Texas State law determines when you’ll be able to return to driving. The law states that the operator of a vehicle must have the use of both arms and both legs in order to safely operate a vehicle.

Postoperative visit

After scheduling your surgery, you’ll be scheduled a date and time for your first postoperative appointment. This visit may consist of removing dressings, removing sutures and applying a splint or cast. If you have a fracture, repeat x-rays may be needed.

Our Patients’ Voice

"I wish every single doctor office ran like Plano Orthopedic. Efficient, on schedule, knowledgeable and friendly. I recommend this place to everyone."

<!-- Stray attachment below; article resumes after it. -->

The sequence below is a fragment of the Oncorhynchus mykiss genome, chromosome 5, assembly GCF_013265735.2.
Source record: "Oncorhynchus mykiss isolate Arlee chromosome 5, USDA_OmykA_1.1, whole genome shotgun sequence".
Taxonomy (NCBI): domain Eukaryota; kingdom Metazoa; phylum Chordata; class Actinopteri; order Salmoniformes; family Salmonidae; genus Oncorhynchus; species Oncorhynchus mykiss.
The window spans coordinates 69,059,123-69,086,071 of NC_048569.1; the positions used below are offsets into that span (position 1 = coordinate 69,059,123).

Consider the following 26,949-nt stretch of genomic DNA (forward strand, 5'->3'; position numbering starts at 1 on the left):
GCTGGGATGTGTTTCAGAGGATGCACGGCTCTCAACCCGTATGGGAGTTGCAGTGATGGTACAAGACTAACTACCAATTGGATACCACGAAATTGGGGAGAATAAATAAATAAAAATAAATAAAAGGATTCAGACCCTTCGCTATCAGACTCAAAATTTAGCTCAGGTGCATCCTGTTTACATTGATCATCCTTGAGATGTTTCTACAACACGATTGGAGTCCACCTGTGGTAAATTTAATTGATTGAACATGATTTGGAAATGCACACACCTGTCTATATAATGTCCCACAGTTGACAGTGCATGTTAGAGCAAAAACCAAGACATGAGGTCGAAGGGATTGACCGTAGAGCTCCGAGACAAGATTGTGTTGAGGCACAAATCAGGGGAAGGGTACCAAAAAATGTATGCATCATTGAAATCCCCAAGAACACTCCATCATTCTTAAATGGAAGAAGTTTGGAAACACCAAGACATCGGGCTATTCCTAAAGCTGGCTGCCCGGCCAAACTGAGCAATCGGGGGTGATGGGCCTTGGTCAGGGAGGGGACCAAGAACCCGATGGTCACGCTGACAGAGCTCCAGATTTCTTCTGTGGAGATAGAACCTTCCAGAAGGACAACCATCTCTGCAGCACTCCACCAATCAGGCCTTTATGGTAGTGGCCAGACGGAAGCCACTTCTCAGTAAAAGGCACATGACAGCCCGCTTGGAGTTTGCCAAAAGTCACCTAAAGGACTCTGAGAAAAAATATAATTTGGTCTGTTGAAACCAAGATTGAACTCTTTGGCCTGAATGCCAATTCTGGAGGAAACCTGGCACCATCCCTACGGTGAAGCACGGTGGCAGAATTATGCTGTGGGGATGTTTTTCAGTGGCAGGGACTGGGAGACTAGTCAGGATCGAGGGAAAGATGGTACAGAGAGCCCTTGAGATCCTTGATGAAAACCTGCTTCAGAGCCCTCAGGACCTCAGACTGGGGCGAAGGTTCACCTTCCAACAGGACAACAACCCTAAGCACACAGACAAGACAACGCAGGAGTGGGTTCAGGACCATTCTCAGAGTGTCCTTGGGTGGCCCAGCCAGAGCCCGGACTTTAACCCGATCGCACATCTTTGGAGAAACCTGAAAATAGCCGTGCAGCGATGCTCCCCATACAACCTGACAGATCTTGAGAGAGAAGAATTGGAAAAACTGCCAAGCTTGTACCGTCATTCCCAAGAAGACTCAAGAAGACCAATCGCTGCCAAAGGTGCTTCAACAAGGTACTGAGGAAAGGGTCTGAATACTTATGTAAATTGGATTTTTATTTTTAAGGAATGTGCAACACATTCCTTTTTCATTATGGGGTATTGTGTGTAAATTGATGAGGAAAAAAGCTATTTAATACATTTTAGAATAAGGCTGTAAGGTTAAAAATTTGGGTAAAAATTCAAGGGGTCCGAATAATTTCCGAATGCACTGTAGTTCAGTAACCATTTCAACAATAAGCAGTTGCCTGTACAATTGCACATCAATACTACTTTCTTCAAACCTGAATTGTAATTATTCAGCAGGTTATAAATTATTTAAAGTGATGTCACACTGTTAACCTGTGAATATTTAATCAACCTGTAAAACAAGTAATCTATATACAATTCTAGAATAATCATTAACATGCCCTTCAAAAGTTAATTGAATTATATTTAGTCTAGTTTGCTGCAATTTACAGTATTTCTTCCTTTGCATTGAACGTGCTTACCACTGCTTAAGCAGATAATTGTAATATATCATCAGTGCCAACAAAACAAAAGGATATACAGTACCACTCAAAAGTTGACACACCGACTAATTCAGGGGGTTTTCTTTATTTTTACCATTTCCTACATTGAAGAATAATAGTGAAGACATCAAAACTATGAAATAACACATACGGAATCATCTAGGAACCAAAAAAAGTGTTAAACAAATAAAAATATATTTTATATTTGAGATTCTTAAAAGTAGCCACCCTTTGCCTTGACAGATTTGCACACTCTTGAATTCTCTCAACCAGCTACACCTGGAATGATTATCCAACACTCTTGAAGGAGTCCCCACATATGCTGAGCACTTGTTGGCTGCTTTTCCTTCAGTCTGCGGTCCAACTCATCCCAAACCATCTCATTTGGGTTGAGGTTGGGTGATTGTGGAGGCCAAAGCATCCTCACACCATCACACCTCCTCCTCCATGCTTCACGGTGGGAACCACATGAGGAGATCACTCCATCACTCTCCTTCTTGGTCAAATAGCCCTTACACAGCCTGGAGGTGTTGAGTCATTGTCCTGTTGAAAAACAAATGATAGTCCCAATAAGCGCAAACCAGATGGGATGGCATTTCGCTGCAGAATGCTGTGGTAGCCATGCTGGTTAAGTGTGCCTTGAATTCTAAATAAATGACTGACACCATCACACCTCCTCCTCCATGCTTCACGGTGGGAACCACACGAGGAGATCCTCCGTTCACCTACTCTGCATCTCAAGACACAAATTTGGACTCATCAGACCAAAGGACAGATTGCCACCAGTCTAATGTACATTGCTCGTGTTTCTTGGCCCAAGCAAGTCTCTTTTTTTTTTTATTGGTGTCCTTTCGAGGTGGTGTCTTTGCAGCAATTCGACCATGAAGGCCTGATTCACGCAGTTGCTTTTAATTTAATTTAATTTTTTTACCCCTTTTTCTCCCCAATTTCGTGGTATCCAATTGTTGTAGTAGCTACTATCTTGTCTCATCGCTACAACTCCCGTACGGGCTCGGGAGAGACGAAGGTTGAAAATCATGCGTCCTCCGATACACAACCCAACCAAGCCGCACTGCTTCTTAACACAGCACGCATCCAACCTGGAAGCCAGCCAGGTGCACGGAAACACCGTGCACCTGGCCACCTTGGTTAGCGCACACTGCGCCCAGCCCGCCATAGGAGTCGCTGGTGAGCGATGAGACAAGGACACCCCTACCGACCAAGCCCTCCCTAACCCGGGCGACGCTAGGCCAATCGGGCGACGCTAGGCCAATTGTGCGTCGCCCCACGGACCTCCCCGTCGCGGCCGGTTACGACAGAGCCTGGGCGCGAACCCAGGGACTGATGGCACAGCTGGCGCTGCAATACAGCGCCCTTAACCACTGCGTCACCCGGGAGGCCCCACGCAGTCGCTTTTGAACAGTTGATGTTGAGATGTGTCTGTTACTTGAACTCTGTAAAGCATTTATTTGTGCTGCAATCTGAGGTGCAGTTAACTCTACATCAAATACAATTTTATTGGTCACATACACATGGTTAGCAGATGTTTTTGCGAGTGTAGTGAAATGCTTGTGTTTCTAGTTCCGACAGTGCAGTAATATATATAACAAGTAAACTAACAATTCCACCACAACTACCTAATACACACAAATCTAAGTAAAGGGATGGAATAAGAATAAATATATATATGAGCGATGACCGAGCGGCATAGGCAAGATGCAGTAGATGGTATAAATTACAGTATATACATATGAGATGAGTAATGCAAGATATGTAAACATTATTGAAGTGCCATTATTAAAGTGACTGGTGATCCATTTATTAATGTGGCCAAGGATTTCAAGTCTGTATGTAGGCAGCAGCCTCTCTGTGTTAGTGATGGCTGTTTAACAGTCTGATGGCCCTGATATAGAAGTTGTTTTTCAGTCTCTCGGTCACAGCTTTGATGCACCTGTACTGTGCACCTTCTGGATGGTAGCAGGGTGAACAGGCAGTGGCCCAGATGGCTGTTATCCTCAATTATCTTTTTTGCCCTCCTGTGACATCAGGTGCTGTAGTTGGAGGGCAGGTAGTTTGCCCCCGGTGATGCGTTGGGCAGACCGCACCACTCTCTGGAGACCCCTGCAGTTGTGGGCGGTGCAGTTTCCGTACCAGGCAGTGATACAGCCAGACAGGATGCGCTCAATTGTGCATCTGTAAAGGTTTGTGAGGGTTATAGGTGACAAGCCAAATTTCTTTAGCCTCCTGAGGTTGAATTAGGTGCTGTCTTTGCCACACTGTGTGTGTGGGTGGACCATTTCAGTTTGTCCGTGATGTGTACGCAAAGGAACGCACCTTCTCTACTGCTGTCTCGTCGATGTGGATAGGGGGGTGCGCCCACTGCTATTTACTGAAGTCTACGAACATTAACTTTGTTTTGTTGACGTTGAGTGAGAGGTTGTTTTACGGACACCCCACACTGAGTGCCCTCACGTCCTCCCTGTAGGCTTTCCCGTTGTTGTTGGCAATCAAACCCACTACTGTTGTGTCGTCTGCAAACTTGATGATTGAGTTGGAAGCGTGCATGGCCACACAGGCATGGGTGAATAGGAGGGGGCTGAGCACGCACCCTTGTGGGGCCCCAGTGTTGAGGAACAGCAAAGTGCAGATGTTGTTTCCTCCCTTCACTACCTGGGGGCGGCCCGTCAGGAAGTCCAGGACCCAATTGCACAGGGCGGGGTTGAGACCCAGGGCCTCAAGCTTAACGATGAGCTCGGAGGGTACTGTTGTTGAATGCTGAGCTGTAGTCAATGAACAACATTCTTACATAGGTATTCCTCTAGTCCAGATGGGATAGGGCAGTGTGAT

2016-02-02T09:14:04+00:00
"I wish every single doctor office ran like Plano Orthopedic. Efficient, on schedule, knowledgeable and friendly. I recommend this place to everyone."

Our Patients’ Voice

"The best part of the visit was the friendly family attitude that older people value -- no cold professional hurried treatment. I highly recommend Plano Orthopedic."
2016-02-02T09:23:57+00:00
"The best part of the visit was the friendly family attitude that older people value -- no cold professional hurried treatment. I highly recommend Plano Orthopedic."

Our Patients’ Voice

"Everyone is great at what they do and they compliment each other's jobs and positions. Great office."
2016-02-02T09:24:15+00:00
"Everyone is great at what they do and they compliment each other's jobs and positions. Great office."